Autism spectrum disorder has no single known cause. Given the complexity of the disorder, and the fact that symptoms and severity vary, there are probably many causes. Both genetics and environment may play a role.
Several different genes appear to be involved in autism spectrum disorder. For some children, autism spectrum disorder can be associated with a genetic disorder, such as Rett syndrome or fragile X syndrome. For other children, genetic changes (mutations) may increase the risk of autism spectrum disorder. Still other genes may affect brain development or the way that brain cells communicate, or they may determine the severity of symptoms. Some genetic mutations seem to be inherited, while others occur spontaneously.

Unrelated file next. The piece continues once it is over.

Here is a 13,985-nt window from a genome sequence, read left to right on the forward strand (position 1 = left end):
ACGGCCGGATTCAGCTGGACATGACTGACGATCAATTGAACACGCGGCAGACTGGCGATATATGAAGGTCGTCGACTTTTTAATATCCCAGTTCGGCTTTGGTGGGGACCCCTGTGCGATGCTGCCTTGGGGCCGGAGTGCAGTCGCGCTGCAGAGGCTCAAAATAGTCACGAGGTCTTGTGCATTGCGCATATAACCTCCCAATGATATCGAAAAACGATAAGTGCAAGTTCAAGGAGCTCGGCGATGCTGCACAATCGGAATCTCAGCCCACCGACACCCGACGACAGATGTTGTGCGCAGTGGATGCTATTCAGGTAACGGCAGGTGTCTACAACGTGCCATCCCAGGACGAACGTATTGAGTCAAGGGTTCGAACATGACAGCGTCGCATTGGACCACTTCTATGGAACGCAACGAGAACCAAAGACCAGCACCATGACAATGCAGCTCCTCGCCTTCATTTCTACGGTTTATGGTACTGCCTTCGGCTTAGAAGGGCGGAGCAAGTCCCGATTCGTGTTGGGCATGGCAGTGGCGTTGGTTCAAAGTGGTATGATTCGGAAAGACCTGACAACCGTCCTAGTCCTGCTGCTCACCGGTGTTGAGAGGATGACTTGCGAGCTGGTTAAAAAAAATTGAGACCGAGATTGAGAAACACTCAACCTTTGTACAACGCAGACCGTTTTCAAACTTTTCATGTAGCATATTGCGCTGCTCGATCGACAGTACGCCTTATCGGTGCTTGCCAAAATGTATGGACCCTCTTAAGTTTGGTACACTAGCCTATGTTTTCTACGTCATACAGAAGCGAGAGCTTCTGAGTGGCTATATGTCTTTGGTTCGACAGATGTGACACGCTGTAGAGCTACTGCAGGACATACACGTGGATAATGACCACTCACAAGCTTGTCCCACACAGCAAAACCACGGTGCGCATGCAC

Researchers are currently exploring whether factors such as viral infections, medications or complications during pregnancy, or air pollutants play a role in triggering autism spectrum disorder.
No link between vaccines and autism spectrum disorder One of the greatest controversies in autism spectrum disorder centers on whether a link exists between the disorder and childhood vaccines. Despite extensive research, no reliable study has shown a link between autism spectrum disorder and any vaccines. In fact, the original study that ignited the debate years ago has been retracted due to poor design and questionable research methods. Avoiding childhood vaccinations can place your child and others in danger of catching and spreading serious diseases, including whooping cough (pertussis), measles or mumps.